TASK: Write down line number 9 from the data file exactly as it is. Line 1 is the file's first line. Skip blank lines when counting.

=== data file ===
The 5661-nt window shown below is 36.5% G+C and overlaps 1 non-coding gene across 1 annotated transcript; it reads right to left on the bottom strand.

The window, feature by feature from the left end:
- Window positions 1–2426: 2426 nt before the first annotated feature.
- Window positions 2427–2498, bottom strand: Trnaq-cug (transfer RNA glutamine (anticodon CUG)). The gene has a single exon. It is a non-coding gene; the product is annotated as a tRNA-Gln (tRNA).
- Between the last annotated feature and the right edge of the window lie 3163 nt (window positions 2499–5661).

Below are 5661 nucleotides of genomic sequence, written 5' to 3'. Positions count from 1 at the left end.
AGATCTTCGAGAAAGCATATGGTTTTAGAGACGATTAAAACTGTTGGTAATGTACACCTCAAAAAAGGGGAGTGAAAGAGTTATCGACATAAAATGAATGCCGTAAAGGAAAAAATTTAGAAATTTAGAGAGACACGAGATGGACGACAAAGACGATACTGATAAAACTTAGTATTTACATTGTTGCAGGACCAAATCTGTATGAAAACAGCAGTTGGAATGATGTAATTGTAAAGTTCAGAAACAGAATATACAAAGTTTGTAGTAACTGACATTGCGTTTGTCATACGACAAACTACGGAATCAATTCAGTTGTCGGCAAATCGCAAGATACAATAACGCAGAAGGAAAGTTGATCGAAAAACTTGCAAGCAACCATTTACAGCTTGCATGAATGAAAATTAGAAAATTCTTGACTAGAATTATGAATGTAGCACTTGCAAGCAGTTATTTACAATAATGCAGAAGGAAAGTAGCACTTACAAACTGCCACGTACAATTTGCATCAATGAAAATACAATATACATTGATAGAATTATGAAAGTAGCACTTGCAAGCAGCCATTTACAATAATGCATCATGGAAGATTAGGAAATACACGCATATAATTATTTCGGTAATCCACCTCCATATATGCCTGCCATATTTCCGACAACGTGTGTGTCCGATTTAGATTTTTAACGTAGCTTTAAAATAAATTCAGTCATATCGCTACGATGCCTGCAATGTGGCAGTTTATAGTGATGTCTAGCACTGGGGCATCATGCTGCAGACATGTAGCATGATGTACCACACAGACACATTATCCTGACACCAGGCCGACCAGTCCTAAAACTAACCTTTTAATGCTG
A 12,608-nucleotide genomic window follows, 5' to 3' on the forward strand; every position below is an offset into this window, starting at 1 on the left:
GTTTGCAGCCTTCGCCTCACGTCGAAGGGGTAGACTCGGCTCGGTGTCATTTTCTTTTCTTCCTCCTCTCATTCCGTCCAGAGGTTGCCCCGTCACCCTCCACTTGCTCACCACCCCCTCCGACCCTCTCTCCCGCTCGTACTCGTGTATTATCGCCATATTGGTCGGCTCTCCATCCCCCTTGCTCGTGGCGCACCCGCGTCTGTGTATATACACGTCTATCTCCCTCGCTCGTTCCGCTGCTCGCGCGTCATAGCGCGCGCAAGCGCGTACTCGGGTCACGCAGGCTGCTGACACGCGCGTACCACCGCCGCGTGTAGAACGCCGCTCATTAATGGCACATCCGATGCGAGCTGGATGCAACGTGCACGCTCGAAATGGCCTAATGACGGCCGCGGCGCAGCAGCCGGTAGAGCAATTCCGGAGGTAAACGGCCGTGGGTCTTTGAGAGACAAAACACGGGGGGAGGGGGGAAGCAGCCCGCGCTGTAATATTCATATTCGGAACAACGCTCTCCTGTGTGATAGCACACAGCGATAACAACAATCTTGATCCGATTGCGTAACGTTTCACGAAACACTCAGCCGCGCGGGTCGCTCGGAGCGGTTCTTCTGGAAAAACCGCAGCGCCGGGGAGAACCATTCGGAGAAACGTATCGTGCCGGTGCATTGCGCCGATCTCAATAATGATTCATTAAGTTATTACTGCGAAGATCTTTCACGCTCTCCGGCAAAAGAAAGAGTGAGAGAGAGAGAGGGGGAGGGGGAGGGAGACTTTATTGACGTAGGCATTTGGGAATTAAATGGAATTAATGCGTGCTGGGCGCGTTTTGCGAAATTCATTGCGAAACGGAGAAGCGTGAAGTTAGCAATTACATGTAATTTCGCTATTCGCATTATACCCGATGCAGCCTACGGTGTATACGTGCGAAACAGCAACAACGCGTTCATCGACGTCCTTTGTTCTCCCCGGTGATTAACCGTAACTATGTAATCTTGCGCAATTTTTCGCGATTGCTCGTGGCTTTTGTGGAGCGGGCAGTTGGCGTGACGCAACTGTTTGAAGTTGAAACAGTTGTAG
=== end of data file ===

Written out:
GTTTGCAGCCTTCGCCTCACGTCGAAGGGGTAGACTCGGCTCGGTGTCATTTTCTTTTCTTCCTCCTCTCATTCCGTCCAGAGGTTGCCCCGTCACCCTCCACTTGCTCACCACCCCCTCCGACCCTCTCTCCCGCTCGTACTCGTGTATTATCGCCATATTGGTCGGCTCTCCATCCCCCTTGCTCGTGGCGCACCCGCGTCTGTGTATATACACGTCTATCTCCCTCGCTCGTTCCGCTGCTCGCGCGTCATAGCGCGCGCAAGCGCGTACTCGGGTCACGCAGGCTGCTGACACGCGCGTACCACCGCCGCGTGTAGAACGCCGCTCATTAATGGCACATCCGATGCGAGCTGGATGCAACGTGCACGCTCGAAATGGCCTAATGACGGCCGCGGCGCAGCAGCCGGTAGAGCAATTCCGGAGGTAAACGGCCGTGGGTCTTTGAGAGACAAAACACGGGGGGAGGGGGGAAGCAGCCCGCGCTGTAATATTCATATTCGGAACAACGCTCTCCTGTGTGATAGCACACAGCGATAACAACAATCTTGATCCGATTGCGTAACGTTTCACGAAACACTCAGCCGCGCGGGTCGCTCGGAGCGGTTCTTCTGGAAAAACCGCAGCGCCGGGGAGAACCATTCGGAGAAACGTATCGTGCCGGTGCATTGCGCCGATCTCAATAATGATTCATTAAGTTATTACTGCGAAGATCTTTCACGCTCTCCGGCAAAAGAAAGAGTGAGAGAGAGAGAGGGGGAGGGGGAGGGAGACTTTATTGACGTAGGCATTTGGGAATTAAATGGAATTAATGCGTGCTGGGCGCGTTTTGCGAAATTCATTGCGAAACGGAGAAGCGTGAAGTTAGCAATTACATGTAATTTCGCTATTCGCATTATACCCGATGCAGCCTACGGTGTATACGTGCGAAACAGCAACAACGCGTTCATCGACGTCCTTTGTTCTCCCCGGTGATTAACCGTAACTATGTAATCTTGCGCAATTTTTCGCGATTGCTCGTGGCTTTTGTGGAGCGGGCAGTTGGCGTGACGCAACTGTTTGAAGTTGAAACAGTTGTAG